"A great and increasing one," replied the other, in a low voice. "I was only thirteen when it happened; and though I felt my loss perhaps as strongly as one so young could feel it, I did not, I could not, then know what a loss it was." She stopped for a moment, and then added, with great firmness, "I have no sister, you know—and though Henry—though my brothers are very affectionate, and Henry is a great deal here, which I am most thankful for, it is impossible for me not to be often solitary."
"To be sure you must miss him very much."
"A mother would have been always present. A mother would have been a constant friend; her influence would have been beyond all other."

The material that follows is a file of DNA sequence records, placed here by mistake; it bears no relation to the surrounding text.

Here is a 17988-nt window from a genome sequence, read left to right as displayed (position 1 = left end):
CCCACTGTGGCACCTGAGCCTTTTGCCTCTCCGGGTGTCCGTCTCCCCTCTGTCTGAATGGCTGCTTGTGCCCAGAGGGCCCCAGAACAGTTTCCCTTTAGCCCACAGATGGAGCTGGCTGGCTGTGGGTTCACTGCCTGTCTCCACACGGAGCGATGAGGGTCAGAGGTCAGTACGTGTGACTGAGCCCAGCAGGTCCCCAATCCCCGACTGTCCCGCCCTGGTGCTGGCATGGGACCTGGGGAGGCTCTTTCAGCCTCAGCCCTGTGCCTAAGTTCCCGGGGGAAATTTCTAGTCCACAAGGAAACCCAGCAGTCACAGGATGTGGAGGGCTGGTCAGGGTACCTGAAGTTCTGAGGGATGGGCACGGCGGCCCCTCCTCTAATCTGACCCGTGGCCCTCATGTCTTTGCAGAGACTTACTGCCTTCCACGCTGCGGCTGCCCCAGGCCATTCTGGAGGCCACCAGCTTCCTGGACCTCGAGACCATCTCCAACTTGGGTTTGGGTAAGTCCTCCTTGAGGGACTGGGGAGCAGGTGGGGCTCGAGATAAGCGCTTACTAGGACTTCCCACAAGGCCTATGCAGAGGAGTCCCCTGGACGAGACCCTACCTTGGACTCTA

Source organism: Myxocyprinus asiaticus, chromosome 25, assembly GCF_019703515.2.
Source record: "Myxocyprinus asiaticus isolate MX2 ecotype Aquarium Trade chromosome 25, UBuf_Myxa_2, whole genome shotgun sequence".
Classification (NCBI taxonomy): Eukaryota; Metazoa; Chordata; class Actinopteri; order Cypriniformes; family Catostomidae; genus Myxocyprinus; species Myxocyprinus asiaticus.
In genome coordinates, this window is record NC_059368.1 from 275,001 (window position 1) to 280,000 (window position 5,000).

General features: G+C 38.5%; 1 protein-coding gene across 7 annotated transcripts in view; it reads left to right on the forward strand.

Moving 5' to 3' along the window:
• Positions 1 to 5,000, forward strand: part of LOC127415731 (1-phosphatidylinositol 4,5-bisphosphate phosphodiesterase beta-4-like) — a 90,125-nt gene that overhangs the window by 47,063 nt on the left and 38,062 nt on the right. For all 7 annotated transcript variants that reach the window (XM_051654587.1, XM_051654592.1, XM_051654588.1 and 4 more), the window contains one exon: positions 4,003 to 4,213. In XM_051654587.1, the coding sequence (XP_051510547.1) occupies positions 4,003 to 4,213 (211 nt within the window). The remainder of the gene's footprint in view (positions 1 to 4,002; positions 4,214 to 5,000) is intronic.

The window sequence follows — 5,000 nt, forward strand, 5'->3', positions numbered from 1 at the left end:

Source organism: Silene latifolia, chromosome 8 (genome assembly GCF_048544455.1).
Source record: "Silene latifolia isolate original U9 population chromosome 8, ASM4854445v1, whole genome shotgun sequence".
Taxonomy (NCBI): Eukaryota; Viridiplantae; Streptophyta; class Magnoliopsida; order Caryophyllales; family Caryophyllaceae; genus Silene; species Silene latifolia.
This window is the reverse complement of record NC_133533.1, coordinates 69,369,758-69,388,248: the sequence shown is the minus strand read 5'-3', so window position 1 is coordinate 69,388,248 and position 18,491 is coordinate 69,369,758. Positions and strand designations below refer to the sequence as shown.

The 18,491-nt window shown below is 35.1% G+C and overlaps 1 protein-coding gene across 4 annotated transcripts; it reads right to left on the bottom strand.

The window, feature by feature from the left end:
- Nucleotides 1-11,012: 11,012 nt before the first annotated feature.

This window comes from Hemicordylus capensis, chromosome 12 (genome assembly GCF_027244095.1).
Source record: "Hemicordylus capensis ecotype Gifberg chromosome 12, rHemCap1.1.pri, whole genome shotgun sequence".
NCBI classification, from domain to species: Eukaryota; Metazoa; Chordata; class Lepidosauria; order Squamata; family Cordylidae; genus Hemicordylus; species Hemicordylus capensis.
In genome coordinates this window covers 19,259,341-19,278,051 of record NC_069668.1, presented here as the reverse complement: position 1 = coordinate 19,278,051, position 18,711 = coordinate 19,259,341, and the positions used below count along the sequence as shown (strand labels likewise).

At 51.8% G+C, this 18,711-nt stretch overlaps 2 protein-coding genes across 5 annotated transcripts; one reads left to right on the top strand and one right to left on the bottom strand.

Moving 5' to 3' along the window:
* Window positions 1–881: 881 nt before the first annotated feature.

"Was she a very charming woman? Was she handsome? Was there any picture of her in the abbey? And why had she been so partial to that grove? Was it from dejection of spirits?"—were questions now eagerly poured forth; the first three received a ready affirmative, the two others were passed by; and Catherine's interest in the deceased Mrs. Tilney augmented with every question, whether answered or not. Of her unhappiness in marriage, she felt persuaded. The general certainly had been an unkind husband. He did not love her walk: could he therefore have loved her? And besides, handsome as he was, there was a something in the turn of his features which spoke his not having behaved well to her.
"Her picture, I suppose," blushing at the consummate art of her own question, "hangs in your father's room?"